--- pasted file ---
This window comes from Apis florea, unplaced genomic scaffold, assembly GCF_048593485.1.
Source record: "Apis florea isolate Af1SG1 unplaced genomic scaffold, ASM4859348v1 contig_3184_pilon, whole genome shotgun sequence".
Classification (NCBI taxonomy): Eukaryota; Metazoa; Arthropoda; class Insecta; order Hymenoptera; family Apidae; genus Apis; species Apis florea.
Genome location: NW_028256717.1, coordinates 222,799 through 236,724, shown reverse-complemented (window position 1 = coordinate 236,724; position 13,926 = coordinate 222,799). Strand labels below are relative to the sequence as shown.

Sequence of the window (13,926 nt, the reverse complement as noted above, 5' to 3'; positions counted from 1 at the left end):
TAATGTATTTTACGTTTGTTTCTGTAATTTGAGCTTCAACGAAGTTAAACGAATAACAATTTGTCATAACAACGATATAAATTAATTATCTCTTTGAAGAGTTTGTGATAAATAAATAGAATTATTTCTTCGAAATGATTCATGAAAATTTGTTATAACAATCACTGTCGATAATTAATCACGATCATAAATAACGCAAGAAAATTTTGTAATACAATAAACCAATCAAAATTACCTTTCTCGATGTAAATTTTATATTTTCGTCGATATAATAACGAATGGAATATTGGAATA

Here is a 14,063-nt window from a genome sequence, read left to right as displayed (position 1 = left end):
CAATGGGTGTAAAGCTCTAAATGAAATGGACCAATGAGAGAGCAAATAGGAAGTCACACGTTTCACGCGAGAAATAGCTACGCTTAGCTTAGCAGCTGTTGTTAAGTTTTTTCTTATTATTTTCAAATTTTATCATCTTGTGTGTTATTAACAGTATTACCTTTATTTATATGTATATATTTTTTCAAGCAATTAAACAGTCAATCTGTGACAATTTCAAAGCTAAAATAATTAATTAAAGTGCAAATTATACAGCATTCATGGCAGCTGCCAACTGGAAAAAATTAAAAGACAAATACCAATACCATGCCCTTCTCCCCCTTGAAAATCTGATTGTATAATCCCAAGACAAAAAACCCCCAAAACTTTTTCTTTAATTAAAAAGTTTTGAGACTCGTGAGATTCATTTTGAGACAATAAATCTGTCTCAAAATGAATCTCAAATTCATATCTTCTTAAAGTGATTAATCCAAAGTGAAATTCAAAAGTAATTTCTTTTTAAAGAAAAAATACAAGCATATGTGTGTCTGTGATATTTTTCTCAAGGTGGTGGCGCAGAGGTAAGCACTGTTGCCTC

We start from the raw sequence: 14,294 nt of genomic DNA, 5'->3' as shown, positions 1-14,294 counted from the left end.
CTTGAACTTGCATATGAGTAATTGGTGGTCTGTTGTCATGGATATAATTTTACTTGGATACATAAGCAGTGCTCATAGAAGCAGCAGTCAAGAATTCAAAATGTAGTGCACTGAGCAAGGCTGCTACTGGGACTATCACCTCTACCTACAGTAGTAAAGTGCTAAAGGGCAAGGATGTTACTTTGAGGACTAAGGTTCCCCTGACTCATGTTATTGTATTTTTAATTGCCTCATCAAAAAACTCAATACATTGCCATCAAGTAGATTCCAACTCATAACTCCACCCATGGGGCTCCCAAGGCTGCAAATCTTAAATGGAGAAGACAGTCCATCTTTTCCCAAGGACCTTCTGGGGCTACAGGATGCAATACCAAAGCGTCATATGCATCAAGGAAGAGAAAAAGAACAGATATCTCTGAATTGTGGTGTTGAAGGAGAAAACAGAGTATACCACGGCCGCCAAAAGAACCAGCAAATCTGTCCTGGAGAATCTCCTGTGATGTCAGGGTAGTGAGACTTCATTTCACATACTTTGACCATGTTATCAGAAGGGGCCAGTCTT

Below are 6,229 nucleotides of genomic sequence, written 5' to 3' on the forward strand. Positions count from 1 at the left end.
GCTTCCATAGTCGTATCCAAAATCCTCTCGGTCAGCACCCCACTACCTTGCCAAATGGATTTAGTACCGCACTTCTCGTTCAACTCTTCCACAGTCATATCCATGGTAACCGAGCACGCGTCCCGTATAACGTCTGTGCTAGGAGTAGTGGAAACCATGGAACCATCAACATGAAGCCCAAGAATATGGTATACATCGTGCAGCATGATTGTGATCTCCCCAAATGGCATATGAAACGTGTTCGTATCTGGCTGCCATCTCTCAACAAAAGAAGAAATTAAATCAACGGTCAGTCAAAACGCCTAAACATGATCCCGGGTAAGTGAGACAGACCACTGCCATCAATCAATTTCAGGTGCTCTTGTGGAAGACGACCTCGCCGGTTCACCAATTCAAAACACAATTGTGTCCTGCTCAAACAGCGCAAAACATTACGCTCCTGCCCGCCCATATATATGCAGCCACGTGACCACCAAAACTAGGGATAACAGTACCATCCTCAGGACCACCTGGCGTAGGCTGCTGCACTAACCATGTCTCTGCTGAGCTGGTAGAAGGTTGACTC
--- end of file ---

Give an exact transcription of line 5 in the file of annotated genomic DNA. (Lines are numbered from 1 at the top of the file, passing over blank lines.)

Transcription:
Sequence of the window (13,926 nt, the reverse complement as noted above, 5' to 3'; positions counted from 1 at the left end):